When someone is injured in a Georgia accident, state law allows them to file a personal injury suit against the individual responsible and that persons insurance police will pay the damages. The law lays out the kinds of damages the jury can award including; lost wages, past and future medical expenses, and human damage (what we usually call pain and suffering.) On occasions where the begavior of the wrongdoer is so over the top, the court may also order the defendant to pay punitive damages. While rare, punitive damages serve to punish and disincentivize particularly reckless and malicious behavior. A plaintiff should be careful when requesting punitive damages, however, as they are rarely ordered.
A Georgia appellate court recently considered a dog bite case in which the injured person (the plaintiff) and their attorney sought punitive damages for outrageous facts. According to the court’s written opinion, the plaintiff in the case was a mail carrier for the U.S. Postal Service and was delivering packages to the defendants’ front door. As she approached, the defendants’ youngest son came out to accept the packages. As the plaintiff walked back towards her truck, she was attacked by the defendants’ dog, a 57-pound boxer (named Roy Jones Jr.). The dog bit her leg, she kicked him off, and he charged at her again and bit her arm, refusing to let go. At this point, the defendants’ oldest son came out to try and pull the dog off. The plaintiff finally got her arm free and ran back into the truck.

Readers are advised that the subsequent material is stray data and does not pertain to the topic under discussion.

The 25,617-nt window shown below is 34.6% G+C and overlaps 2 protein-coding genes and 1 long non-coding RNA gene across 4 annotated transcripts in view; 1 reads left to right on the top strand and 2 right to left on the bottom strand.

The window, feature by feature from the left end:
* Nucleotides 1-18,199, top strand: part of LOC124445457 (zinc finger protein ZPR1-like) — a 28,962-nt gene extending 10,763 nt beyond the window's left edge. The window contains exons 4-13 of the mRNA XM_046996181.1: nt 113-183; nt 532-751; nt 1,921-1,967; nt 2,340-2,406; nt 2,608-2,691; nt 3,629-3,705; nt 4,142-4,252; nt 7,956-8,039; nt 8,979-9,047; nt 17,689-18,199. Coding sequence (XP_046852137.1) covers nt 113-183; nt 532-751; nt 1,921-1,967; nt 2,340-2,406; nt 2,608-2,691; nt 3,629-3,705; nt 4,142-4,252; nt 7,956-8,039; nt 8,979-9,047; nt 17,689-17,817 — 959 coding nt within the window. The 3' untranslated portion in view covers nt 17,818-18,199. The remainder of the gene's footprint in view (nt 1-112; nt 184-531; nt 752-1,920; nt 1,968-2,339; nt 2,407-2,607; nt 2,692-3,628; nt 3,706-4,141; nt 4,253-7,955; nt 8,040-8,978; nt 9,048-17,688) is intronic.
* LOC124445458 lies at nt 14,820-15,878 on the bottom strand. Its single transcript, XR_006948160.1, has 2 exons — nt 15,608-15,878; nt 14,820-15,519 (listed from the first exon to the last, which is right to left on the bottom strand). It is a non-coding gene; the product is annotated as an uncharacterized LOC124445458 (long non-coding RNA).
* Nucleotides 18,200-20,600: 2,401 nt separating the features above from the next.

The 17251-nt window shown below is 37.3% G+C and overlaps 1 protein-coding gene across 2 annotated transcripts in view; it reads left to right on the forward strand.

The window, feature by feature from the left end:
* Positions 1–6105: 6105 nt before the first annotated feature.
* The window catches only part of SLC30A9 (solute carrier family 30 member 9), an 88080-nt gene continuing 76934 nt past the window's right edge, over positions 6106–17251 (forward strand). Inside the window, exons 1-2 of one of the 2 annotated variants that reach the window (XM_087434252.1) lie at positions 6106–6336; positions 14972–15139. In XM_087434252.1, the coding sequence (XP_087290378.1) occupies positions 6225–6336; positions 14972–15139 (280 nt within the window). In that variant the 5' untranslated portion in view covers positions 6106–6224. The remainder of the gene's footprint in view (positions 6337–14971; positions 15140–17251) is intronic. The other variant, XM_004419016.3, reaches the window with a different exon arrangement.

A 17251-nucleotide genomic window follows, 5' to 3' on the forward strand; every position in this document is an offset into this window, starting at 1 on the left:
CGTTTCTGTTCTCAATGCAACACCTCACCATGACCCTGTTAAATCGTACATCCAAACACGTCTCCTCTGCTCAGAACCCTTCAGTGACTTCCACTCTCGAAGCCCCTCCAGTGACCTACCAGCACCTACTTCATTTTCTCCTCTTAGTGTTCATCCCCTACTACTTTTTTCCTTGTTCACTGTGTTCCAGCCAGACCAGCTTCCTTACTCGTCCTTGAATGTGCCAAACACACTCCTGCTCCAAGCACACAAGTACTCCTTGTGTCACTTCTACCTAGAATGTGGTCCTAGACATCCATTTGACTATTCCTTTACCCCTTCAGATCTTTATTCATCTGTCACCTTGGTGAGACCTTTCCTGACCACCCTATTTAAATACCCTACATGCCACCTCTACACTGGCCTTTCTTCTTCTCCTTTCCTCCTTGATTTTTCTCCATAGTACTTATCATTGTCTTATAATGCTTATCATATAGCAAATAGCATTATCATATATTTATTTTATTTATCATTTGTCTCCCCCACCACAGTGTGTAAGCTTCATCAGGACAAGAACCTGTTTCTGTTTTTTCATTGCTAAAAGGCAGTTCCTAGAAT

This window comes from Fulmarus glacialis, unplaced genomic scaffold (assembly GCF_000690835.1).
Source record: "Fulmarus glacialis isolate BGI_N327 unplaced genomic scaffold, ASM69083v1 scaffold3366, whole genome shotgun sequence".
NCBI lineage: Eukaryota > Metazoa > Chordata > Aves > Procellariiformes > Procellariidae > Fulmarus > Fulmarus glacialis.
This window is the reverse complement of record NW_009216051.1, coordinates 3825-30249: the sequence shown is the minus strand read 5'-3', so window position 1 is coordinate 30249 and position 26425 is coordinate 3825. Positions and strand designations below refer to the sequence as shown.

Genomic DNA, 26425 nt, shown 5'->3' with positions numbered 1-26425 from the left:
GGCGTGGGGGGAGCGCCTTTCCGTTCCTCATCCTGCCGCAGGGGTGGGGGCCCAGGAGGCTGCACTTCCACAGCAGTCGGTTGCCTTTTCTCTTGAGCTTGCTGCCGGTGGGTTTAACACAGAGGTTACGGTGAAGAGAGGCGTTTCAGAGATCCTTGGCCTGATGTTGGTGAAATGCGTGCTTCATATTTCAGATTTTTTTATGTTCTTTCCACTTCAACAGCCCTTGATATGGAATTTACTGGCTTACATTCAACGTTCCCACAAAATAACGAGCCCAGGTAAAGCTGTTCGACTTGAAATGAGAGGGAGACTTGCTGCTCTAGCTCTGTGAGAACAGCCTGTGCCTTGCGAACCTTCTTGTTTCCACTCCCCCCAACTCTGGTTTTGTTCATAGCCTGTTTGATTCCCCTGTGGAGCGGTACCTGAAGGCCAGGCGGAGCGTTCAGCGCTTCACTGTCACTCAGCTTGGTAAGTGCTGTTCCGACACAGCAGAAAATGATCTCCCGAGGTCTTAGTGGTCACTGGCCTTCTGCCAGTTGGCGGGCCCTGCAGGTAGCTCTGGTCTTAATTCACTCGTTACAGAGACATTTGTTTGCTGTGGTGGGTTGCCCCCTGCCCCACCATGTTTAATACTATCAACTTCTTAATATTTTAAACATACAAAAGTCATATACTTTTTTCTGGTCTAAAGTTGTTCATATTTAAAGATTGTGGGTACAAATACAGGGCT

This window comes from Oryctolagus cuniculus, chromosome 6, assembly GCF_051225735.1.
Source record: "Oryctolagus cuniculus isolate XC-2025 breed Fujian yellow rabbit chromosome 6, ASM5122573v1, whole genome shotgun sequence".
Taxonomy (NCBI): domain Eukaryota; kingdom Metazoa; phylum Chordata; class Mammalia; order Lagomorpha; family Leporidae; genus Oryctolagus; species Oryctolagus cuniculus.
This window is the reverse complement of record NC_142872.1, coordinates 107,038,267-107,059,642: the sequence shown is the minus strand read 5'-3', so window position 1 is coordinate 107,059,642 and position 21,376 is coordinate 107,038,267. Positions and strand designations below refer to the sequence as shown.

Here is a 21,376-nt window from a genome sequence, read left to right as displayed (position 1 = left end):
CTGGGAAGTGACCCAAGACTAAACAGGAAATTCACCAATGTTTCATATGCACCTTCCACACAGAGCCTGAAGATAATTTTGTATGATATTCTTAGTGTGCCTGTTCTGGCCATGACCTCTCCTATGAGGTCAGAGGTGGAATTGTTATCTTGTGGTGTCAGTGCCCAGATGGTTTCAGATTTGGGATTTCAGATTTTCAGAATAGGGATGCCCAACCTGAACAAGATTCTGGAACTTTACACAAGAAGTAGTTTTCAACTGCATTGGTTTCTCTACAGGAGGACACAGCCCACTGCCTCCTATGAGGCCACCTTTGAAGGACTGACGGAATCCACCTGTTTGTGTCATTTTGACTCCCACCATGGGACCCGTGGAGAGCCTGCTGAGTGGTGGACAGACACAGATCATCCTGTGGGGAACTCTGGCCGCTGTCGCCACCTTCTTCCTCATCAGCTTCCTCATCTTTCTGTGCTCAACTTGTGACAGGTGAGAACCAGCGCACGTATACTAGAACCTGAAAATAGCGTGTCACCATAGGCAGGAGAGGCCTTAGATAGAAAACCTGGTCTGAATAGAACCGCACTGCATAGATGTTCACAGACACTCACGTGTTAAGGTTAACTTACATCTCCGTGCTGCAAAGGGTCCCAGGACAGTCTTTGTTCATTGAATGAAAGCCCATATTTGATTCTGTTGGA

The plaintiff sustained severe injuries as a result of this attack. She required physical therapy for both her arm and her leg, and she began a procedure to reduce the visibility of the scarring, but ultimately stopped because it was so painful. This left her with clearly visible scars. She also underwent counseling due to nightmares and an intense fear of dogs after the attack. Because of this, she filed a personal injury suit against the defendants, asking for damages to cover her medical expenses and pain and suffering as well as punitive damages.